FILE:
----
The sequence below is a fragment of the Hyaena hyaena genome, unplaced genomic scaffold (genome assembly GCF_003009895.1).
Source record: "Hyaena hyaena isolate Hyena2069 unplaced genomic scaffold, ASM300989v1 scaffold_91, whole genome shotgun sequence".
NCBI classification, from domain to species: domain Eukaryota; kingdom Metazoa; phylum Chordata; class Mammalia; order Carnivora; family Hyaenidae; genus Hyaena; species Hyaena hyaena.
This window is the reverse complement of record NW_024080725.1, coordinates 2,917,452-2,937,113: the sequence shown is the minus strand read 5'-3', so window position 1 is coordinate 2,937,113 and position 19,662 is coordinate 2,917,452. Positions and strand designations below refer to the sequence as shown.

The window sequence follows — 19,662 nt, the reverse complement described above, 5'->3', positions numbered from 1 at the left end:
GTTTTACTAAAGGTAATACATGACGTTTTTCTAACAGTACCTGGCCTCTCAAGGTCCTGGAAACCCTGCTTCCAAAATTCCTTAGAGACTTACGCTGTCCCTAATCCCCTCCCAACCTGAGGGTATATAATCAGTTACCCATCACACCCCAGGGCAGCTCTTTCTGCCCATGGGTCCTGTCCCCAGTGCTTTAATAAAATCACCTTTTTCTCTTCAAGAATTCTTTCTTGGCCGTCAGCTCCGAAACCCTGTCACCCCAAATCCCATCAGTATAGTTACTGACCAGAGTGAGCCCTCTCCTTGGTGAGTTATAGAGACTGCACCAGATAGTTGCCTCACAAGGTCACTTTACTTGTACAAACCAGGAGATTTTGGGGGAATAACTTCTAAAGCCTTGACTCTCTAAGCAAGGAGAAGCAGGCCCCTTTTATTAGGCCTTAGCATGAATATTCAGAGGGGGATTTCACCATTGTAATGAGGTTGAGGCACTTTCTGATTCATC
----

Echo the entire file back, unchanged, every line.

The sequence below is a fragment of the Hyaena hyaena genome, unplaced genomic scaffold (genome assembly GCF_003009895.1).
Source record: "Hyaena hyaena isolate Hyena2069 unplaced genomic scaffold, ASM300989v1 scaffold_91, whole genome shotgun sequence".
NCBI classification, from domain to species: domain Eukaryota; kingdom Metazoa; phylum Chordata; class Mammalia; order Carnivora; family Hyaenidae; genus Hyaena; species Hyaena hyaena.
This window is the reverse complement of record NW_024080725.1, coordinates 2,917,452-2,937,113: the sequence shown is the minus strand read 5'-3', so window position 1 is coordinate 2,937,113 and position 19,662 is coordinate 2,917,452. Positions and strand designations below refer to the sequence as shown.

The window sequence follows — 19,662 nt, the reverse complement described above, 5'->3', positions numbered from 1 at the left end:
GTTTTACTAAAGGTAATACATGACGTTTTTCTAACAGTACCTGGCCTCTCAAGGTCCTGGAAACCCTGCTTCCAAAATTCCTTAGAGACTTACGCTGTCCCTAATCCCCTCCCAACCTGAGGGTATATAATCAGTTACCCATCACACCCCAGGGCAGCTCTTTCTGCCCATGGGTCCTGTCCCCAGTGCTTTAATAAAATCACCTTTTTCTCTTCAAGAATTCTTTCTTGGCCGTCAGCTCCGAAACCCTGTCACCCCAAATCCCATCAGTATAGTTACTGACCAGAGTGAGCCCTCTCCTTGGTGAGTTATAGAGACTGCACCAGATAGTTGCCTCACAAGGTCACTTTACTTGTACAAACCAGGAGATTTTGGGGGAATAACTTCTAAAGCCTTGACTCTCTAAGCAAGGAGAAGCAGGCCCCTTTTATTAGGCCTTAGCATGAATATTCAGAGGGGGATTTCACCATTGTAATGAGGTTGAGGCACTTTCTGATTCATC